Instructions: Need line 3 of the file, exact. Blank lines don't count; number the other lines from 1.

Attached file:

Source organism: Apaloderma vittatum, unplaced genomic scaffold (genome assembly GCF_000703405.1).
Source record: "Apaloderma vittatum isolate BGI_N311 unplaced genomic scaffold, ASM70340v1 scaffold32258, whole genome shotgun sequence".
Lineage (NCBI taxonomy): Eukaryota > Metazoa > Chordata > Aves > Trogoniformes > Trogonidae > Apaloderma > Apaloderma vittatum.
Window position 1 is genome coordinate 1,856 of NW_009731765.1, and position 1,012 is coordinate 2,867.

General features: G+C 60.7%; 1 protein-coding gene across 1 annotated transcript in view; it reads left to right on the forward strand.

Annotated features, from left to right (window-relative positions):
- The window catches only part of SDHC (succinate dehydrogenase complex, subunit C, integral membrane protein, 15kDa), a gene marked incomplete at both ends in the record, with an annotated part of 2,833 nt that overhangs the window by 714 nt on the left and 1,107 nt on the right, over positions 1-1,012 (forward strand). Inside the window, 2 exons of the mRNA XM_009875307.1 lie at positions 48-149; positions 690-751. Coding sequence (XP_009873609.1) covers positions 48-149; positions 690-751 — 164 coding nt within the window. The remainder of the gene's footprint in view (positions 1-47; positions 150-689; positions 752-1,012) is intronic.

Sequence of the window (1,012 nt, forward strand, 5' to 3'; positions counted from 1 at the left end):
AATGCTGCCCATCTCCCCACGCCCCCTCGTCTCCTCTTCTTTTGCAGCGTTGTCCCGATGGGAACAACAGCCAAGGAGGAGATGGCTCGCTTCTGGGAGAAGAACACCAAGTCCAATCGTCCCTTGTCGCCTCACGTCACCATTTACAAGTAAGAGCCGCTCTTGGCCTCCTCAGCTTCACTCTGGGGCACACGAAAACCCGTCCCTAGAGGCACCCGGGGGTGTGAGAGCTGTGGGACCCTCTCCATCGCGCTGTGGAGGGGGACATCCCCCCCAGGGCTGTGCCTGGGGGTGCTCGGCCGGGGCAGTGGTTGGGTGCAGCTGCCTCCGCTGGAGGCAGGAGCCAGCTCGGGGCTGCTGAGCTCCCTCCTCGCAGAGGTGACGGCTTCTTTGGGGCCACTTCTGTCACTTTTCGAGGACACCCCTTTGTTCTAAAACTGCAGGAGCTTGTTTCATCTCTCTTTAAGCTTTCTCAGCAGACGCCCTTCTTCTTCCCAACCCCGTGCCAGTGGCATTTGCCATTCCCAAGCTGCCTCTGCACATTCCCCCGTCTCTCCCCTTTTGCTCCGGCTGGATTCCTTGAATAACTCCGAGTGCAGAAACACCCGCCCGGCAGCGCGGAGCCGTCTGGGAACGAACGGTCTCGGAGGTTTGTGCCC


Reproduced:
Lineage (NCBI taxonomy): Eukaryota > Metazoa > Chordata > Aves > Trogoniformes > Trogonidae > Apaloderma > Apaloderma vittatum.